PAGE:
, Volume 67, Issue 6, pp 581-588
Date: 03 Jun 2008

An overview of the apple genome through BAC end sequence analysis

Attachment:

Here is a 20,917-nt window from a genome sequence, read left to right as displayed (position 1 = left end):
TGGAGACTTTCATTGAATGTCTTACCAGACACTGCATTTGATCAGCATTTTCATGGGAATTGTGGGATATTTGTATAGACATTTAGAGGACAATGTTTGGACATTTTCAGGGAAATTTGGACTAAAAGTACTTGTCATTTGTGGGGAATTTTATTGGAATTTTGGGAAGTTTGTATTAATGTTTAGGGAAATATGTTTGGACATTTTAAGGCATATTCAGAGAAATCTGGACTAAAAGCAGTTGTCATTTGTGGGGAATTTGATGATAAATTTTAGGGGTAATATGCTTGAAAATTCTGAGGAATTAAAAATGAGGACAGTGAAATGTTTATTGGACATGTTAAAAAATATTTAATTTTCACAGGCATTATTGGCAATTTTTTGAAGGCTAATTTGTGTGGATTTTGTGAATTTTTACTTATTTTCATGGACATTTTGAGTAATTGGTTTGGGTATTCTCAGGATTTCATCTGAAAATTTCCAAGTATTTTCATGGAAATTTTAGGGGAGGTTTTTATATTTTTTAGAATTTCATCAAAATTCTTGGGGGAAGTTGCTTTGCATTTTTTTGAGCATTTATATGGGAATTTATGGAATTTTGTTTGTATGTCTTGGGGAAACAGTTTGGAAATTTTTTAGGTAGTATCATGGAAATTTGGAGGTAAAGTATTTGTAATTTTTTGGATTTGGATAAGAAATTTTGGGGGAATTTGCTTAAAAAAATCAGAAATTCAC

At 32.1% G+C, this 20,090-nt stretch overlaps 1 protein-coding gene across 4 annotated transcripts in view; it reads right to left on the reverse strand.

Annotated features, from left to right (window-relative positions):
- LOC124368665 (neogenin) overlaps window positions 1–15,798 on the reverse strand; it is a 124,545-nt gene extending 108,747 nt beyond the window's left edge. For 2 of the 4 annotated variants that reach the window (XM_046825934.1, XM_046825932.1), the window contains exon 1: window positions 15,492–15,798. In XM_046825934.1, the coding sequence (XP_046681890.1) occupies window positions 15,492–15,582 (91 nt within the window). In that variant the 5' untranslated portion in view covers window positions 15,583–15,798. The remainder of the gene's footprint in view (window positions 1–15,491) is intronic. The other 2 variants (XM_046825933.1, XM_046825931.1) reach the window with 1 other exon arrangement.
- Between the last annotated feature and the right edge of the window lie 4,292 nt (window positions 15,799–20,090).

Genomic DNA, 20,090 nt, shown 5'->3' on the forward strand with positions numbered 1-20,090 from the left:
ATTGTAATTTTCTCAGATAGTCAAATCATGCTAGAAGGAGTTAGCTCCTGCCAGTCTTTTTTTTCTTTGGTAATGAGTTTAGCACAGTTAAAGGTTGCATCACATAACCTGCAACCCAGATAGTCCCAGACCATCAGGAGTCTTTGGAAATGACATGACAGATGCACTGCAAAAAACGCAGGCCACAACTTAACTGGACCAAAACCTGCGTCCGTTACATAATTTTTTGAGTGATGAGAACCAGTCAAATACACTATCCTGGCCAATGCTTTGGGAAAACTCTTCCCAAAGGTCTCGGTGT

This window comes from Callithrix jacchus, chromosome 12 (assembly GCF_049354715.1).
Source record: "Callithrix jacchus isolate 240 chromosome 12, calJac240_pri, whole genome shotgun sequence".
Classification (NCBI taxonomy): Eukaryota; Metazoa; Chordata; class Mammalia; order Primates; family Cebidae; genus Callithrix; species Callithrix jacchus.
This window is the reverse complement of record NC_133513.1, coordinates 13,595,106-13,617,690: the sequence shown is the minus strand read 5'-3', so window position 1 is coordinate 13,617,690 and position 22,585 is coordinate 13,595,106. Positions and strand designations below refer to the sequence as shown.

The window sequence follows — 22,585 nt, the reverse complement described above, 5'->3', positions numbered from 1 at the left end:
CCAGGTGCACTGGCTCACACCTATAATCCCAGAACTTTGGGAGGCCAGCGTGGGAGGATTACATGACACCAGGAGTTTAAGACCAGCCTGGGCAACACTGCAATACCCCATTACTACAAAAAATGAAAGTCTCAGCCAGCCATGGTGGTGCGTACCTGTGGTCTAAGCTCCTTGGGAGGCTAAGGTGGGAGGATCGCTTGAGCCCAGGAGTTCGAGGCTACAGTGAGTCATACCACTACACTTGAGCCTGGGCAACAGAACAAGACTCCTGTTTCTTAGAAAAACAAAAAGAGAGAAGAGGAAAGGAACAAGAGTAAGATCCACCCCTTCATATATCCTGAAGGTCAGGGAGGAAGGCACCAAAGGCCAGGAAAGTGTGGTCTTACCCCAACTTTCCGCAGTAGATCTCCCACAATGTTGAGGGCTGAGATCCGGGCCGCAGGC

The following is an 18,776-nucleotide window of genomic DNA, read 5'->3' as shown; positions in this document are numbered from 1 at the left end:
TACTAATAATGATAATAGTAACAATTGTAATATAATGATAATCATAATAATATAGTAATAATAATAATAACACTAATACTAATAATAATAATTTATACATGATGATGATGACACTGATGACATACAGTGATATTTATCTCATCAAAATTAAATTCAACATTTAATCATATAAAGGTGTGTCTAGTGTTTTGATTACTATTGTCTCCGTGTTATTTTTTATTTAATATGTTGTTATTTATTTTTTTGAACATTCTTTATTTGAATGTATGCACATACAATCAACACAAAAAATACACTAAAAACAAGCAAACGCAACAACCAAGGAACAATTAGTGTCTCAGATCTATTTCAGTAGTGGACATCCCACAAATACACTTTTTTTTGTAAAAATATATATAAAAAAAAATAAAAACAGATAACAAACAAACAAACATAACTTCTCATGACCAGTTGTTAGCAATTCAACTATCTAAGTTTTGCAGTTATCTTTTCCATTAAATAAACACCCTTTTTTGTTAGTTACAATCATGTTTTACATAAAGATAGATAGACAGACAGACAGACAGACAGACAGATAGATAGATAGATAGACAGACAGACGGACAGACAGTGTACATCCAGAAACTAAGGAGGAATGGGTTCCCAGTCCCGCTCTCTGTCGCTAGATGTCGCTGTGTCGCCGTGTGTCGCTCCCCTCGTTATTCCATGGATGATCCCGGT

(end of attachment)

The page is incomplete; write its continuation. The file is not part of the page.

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The apple, Malus × domestica Borkh., is one of the most important fruit trees grown worldwide. A bacterial artificial chromosome (BAC)-based physical map of the apple genome has been recently constructed. Based on this physical map, a total of ∼2,100 clones from different contigs (overlapping BAC clones) have been selected and sequenced at both ends, generating 3,744 high-quality BAC end sequences (BESs) including 1,717 BAC end pairs. Approximately 8.5% of BESs contain simple sequence repeats (SSRs), most of which are AT/TA dimer repeats. Potential transposable elements are identified in ∼21% of BESs, and most of these elements are retrotransposons. About 11% of BESs have homology to the Arabidopsis protein database. The matched proteins cover a broad range of categories. The average GC content of the predicted coding regions of BESs is 42.4%; while, that of the whole BESs is 39%. A small number of BES pairs were mapped to neighboring chromosome regions of A. thaliana and Populus trichocarpa; whereas, no pairs are mapped to the Oryza sativa genome. The apple has a higher degree of synteny with the closely related Populus than with the distantly related Arabidopsis. BAC end sequencing can be used to anchor a small proportion of the apple genome to the Populus and possibly to the Arabidopsis genomes.